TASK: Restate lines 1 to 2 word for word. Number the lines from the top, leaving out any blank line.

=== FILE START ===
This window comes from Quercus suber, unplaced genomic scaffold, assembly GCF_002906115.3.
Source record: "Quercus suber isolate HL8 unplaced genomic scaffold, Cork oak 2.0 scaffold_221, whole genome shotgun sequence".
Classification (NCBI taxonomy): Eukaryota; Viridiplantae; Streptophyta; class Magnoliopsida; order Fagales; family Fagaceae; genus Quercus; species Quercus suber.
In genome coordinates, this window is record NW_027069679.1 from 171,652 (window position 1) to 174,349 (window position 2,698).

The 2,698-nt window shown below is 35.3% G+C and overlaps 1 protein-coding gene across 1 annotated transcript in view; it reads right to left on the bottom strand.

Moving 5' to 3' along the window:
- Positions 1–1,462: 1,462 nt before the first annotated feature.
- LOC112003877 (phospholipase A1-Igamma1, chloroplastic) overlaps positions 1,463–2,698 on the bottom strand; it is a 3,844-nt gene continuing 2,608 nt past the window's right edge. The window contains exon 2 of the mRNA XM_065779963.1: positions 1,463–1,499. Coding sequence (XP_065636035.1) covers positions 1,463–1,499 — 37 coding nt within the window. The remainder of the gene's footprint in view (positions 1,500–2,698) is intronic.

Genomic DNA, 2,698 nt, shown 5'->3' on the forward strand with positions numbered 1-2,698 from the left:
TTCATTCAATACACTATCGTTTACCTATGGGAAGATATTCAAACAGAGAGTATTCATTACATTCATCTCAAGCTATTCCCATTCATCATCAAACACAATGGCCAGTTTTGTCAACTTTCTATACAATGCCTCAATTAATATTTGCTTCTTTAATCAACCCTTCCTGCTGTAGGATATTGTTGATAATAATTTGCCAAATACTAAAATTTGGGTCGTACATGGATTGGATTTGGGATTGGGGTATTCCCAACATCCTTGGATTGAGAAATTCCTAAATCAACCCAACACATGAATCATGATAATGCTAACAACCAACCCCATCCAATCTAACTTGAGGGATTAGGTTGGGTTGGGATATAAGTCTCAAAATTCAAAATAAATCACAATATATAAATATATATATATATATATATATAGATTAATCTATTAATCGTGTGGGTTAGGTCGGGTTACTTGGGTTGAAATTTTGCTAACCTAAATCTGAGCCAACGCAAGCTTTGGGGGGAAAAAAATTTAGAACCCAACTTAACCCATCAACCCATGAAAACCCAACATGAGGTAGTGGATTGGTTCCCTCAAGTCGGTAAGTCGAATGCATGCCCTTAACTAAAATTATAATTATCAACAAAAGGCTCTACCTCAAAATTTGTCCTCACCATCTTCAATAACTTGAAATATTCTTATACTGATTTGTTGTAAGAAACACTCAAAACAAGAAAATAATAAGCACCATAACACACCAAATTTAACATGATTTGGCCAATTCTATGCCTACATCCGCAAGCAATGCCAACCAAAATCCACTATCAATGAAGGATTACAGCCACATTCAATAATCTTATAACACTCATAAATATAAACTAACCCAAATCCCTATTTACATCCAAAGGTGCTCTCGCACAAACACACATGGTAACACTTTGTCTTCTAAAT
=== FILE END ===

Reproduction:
This window comes from Quercus suber, unplaced genomic scaffold, assembly GCF_002906115.3.
Source record: "Quercus suber isolate HL8 unplaced genomic scaffold, Cork oak 2.0 scaffold_221, whole genome shotgun sequence".